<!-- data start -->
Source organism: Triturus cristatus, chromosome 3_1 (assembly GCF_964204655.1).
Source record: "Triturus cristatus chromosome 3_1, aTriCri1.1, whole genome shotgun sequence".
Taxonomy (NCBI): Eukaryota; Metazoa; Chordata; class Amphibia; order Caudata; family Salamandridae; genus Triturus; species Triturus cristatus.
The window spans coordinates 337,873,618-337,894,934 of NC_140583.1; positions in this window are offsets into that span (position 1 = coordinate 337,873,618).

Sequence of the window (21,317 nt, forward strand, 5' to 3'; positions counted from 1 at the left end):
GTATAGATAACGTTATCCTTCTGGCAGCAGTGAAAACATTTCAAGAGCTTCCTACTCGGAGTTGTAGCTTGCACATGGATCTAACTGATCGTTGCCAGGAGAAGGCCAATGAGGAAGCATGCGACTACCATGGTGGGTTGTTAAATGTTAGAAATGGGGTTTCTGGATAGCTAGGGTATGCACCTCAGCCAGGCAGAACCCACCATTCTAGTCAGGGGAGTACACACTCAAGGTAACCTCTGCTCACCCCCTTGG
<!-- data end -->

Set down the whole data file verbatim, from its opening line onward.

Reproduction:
Source organism: Triturus cristatus, chromosome 3_1 (assembly GCF_964204655.1).
Source record: "Triturus cristatus chromosome 3_1, aTriCri1.1, whole genome shotgun sequence".
Taxonomy (NCBI): Eukaryota; Metazoa; Chordata; class Amphibia; order Caudata; family Salamandridae; genus Triturus; species Triturus cristatus.
The window spans coordinates 337,873,618-337,894,934 of NC_140583.1; positions in this window are offsets into that span (position 1 = coordinate 337,873,618).

Sequence of the window (21,317 nt, forward strand, 5' to 3'; positions counted from 1 at the left end):
GTATAGATAACGTTATCCTTCTGGCAGCAGTGAAAACATTTCAAGAGCTTCCTACTCGGAGTTGTAGCTTGCACATGGATCTAACTGATCGTTGCCAGGAGAAGGCCAATGAGGAAGCATGCGACTACCATGGTGGGTTGTTAAATGTTAGAAATGGGGTTTCTGGATAGCTAGGGTATGCACCTCAGCCAGGCAGAACCCACCATTCTAGTCAGGGGAGTACACACTCAAGGTAACCTCTGCTCACCCCCTTGG